As noted above, the alcohol used is a primary linear alcohol having 7 to 10 carbon atoms. A mixture of such alcohols may be used and this is generally true when using commercial alcohols which are often available as a blend of several alcohols. Consequently, the number of carbon atoms in the alcohol is referred to as an average number and such number can be determined by vapor phase chromatography (VPC) and the hydroxyl number. Also, as noted above, while the alcohols are referred to as linear, there may be some minor amount of branching particularly due to the method of manufacture. Following are some of the useful alcohols: heptyl alcohol, octyl alcohol, nonyl alcohol, decyl alcohol, mixtures of these which may include, for example, hexyl alcohol, and well-known commercial mixtures such as Alfol 610 having an average of about 8.2 carbon atoms (about 22% of C6 39% of C8 and 38% of C10) produced by Continental Oil, and P & G's I 12 (about 20% of C6 36% of C8 and 35% of C10) produced by Proctor and Gamble. Further illustrations of such alcohols and of the method of preparation are shown in Schick's "Nonionic Surfactants" at pages 87-90.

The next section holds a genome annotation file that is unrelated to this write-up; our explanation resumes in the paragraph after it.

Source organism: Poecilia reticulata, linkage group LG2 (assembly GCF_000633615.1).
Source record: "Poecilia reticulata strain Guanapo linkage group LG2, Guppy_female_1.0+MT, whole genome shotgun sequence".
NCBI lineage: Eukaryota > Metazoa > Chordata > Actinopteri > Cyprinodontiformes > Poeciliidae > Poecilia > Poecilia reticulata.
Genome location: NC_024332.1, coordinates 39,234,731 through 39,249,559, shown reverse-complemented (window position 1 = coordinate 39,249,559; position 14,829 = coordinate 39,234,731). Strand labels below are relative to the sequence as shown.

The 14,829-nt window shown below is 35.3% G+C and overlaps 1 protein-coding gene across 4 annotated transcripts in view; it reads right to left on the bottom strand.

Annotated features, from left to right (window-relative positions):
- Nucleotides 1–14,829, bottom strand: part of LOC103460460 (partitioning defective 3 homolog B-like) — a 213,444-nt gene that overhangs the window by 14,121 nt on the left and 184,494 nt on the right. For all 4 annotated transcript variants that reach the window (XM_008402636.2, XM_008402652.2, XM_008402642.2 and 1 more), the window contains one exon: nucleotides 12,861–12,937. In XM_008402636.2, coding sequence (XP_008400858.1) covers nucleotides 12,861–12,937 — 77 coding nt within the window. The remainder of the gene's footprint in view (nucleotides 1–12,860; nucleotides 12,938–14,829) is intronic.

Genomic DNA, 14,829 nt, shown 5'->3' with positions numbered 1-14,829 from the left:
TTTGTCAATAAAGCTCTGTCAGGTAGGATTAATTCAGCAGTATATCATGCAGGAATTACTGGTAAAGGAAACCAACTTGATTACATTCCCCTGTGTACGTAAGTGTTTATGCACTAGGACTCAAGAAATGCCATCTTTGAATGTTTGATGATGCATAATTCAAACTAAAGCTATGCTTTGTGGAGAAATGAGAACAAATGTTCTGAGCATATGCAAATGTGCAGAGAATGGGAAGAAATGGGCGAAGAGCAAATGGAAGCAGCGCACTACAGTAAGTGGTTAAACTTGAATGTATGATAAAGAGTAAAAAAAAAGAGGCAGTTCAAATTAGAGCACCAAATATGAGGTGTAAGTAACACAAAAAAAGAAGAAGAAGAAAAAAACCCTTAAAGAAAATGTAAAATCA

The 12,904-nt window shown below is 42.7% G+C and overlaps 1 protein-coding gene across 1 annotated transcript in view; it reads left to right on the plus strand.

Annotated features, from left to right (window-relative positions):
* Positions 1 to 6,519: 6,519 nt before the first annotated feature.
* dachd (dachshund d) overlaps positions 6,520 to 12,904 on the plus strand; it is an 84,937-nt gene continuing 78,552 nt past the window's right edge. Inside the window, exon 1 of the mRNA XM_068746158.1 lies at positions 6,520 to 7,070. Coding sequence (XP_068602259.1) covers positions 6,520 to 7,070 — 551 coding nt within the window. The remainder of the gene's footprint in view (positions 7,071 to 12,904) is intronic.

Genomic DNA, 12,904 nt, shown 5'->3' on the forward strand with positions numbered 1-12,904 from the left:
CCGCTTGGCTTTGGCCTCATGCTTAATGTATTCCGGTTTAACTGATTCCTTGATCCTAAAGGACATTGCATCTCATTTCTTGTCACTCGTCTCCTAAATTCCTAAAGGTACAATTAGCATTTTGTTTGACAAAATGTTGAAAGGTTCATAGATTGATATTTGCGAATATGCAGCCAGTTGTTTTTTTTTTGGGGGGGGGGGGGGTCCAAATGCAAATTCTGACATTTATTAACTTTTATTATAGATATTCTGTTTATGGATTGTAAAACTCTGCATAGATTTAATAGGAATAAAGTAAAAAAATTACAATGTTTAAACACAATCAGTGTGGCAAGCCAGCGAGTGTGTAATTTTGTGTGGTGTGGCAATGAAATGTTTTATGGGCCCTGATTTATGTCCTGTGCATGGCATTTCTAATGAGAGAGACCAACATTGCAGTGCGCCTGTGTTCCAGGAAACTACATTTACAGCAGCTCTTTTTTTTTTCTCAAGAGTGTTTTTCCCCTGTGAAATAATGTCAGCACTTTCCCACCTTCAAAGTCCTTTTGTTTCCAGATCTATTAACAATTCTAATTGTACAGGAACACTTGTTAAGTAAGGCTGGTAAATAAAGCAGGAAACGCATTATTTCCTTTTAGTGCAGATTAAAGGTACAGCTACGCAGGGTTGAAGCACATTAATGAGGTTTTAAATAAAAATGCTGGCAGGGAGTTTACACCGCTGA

The alcohols used as one of the reactants in preparing the surfactants of the present invention, in addition to being generally primary, linear, monohydric alcohols having an average number of carbon atoms of about 7 to 10 and preferably about 8 to 9, have a detergency factor of greater than 100. By using an alcohol or a mixture of alcohols having a detergency factor of greater than 100, yet having an average number of carbon atoms no greater than 10, nonionic surfactants are obtained which are liquid at room temperature, are non-gelling in water solutions and are biodegradable. Additionally, by adding a hydrophobic component to the end of the polyoxyethylene hydrophile in the surfactants of the present invention, advantageous low foaming properties are also obtained.
In preparing the surfactants of the present invention, a temperature of about 140° to about 200°C. may be used in the reaction and the catalyst concentration can be varied widely with about 0.001 to about 1% by weight of catalyst based on the weight of alcohol being generally used. While the reaction may be carried out at atmospheric pressure, it may also be performed under elevated pressure conditions if desired.
The surfactant products (I) of this invention may be used in a variety of application such as detergent formulations, as wetting, washing, dispersing, etc., agents in the textile, leather, paper, paint, pharaceutical and cosmetic industries, etc., as well as for household applications. These products can also be used as intermediates for preparing anionic surfactants such as sulfates and phosphates.
The following examples are presented to further illustrate the invention without any intention of being limited thereby.